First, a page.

Day Four: Kawlkulh to Reiek Mountain
Perched on the hill side surrounded by temperate moist forest it seemed that the Kawlkulh Tourist Lodge (actual name: Highway Restaurant Kawlkulh), was set in the middle of nowhere. There were no settlements in sight. A bridge-like path led from the road to the lodge. The rooms were large and airy, facing east. The best part was the large attached balconies which looked out onto the forest of the countryside, a perfect place where I could sit and write. A central veranda went all around the rooms. Apart from the sound of the wind rustling in the branches of Amla trees which grew aplenty, I heard the chirping of birds for the first time since leaving Delhi. It was so peaceful.
It had taken us two hours to drive from Chawngtlai, the historical village, to Kawlkulh. Last night when we reached Kawlkulh, we had faced the problem we’d heard about but had luckily escaped so far, the dreaded ‘no electricity’ problem . However, the very friendly and helpful staff made sure that we were made comfortable with lots of candles and even supplied us with torches for our rooms. This lodge was one of the loveliest we’d stayed in so far. Sipping tea on the verandas we soaked in the sun and and in our heart of hearts we never wanted to budge again. Of course, we’d eventually have to. If one has to see a lot of places and at the same time absorb as much of the culture as possible then lolling around and doing nothing can prove to be an expensive loss! Hence my lifelong disdain of those who go to fantastic destinations just to enjoy five-star facilities – I’d always considered that a waste. Ahead of us lay the journey to Aizawl and then further on to Reik mountain.
We started at 10.30 am. It was a beautiful drive, the forests were green and flowers bloomed in front of every village house that we passed. However, we frequently came across large areas on the hillsides where the forest had been set fire to as part of jhum cultivation. Though it was a sad sight, I understood that for an erstwhile warrior and hunter civilisation, generations would pass before they became skilled farmers in the terrace cultivation process, which is practiced with such apparent ease in India’s northern states, which are much more hilly and rugged.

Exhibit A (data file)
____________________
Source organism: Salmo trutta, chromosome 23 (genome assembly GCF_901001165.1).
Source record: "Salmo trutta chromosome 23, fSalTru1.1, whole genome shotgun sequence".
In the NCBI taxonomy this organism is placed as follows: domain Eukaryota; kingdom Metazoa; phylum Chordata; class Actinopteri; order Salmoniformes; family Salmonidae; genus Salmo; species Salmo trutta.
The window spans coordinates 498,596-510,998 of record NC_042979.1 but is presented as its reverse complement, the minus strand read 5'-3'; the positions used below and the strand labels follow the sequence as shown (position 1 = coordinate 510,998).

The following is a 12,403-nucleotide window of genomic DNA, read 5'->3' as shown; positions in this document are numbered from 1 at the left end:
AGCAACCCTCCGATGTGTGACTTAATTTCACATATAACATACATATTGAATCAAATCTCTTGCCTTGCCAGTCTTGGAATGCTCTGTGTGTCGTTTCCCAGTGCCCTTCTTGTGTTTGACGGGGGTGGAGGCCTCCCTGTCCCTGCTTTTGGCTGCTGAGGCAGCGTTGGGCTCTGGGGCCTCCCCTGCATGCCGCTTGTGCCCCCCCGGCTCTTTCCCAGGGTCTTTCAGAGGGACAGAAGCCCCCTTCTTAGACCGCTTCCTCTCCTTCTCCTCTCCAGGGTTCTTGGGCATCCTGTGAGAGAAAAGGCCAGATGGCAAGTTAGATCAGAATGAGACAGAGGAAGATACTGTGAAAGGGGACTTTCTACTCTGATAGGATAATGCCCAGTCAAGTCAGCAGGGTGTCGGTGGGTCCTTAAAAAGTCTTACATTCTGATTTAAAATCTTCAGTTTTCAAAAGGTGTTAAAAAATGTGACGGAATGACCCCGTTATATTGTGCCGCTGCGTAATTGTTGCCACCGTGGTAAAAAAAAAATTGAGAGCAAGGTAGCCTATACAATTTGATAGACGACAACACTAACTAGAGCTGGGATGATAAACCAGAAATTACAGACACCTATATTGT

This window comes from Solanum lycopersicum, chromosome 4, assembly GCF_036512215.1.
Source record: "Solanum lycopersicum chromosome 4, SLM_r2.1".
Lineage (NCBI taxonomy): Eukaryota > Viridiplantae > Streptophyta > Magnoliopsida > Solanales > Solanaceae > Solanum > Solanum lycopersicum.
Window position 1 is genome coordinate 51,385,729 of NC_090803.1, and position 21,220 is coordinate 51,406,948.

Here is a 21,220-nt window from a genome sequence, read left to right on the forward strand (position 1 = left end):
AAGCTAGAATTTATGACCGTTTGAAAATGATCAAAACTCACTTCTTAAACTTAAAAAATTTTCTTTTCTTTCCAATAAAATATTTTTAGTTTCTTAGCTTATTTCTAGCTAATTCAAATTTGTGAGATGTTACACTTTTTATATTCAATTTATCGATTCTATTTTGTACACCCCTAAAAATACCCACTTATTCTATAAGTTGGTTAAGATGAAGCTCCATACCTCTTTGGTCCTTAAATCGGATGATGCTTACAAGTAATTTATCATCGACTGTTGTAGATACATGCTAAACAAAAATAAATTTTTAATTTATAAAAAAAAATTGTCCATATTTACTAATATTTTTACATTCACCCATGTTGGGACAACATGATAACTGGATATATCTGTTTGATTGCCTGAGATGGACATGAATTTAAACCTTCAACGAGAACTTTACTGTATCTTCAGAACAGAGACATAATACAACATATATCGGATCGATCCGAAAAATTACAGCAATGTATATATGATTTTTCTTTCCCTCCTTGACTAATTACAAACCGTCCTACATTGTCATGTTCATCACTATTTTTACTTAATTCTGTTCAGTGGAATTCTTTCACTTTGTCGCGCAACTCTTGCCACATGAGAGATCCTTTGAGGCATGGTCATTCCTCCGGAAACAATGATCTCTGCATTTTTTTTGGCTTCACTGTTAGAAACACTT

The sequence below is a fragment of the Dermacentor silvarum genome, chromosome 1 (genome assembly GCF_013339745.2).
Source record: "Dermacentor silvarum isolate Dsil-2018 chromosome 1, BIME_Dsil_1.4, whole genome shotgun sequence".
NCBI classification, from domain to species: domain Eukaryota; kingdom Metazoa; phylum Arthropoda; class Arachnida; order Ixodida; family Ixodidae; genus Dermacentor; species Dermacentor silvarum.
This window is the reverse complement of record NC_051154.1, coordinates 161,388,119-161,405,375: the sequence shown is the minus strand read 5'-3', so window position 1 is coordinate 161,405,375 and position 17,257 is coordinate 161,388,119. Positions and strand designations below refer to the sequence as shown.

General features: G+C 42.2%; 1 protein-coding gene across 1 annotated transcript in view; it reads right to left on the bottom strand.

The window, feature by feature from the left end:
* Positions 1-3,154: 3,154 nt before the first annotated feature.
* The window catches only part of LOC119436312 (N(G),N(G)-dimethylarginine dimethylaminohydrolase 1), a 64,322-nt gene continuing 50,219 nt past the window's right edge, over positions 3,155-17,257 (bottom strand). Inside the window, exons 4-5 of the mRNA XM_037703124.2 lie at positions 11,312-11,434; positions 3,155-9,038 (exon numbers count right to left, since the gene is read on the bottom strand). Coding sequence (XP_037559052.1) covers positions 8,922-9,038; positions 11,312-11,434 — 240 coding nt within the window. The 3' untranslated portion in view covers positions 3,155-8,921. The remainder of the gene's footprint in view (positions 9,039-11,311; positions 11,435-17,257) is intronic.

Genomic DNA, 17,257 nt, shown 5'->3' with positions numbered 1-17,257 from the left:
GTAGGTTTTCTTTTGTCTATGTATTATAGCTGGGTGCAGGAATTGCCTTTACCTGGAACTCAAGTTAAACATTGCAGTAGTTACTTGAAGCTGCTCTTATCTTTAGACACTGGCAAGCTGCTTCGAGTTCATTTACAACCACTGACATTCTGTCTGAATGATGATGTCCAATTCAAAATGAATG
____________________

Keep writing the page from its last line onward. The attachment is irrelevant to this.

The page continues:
Reaching Seling, we saw for the first time in our trip, a local market which was open. It was 27th December, and people were slowly rejoining the economic life. Fresh vegetables, never-seen-before varieties of beans, herbs, oranges, bananas, pineapple and the absolutely wonderful limes were being sold in the Seling market. As is my nature, wherever I travel, I bring back with me some of the fresh produce of the region. So I bought a kilo of large limes for Rs 20/, packets of fresh bamboo shoots preserved in brine for Rs 10/ each and was given free two fresh green tamarind and amla mixed with spices to be had as a chutney/ pickle packets. We also picked up some excellent rice beer from a local villager, on the recommendation of our driver.
We reached the heart of Aizawl at 3pm ( if one doesn’t make halts, the drive can be done in three hours) and encountered for the first time, Aizawl’s famous traffic jams. To us jaded Delhiites, a scene where cars, small or big, waiting patiently in their lanes, without honking, without swinging out of lane and making a new one on either left or right and thereby add to the mess, all along half a kilometer long pile up, was amazing and it struck us how patient and traffic rule abiding the Mizos actually were.
It had been a long drive and famished we searched for the highly recommended restaurant, Curry Pot where we were going to halt for lunch. Readers, please note: if ever in Aizawl, this place is a must visit. The food was excellent in taste, reasonably priced and friendly courteous staff gave great service.
Back on the road after lunch, we drove straight and this time without stoppages, to Reiek mountain, located around 20km from Aizawl town and checked into government run Reiek Mountain Resort. This resort has beautiful twin bedded cottages.
The office and dining hall are in the centre of the property and all around were lush green forests. The cook, Pradeep from Kokrakhar, Assam, rustled up an excellent Mizo meal. His ‘bai’ and pork curry was the best I’ve had so far. Outdoors it was very cold, Reiek is at an elevation of around 1500 metres and there was a strong biting wind. The friendly staff voluntarily provided us with room heaters and extra blankets. Warm and snug at last, we tucked in for early, for next day we’d be trekking up the Reiek Mountain.
I have always felt that reaching the destination is not as important as the journey itself. The latter is tiring but then, the road travel opens up vistas one otherwise wouldn’t get to see. Stopping whenever and wherever you want, either to mix with the locals, visit the local markets, soak in the scenery are only some of the advantages if one is travelling by car and in spite of the continuous urge to dose off (which one must never give into), I feel it is the only way to travel.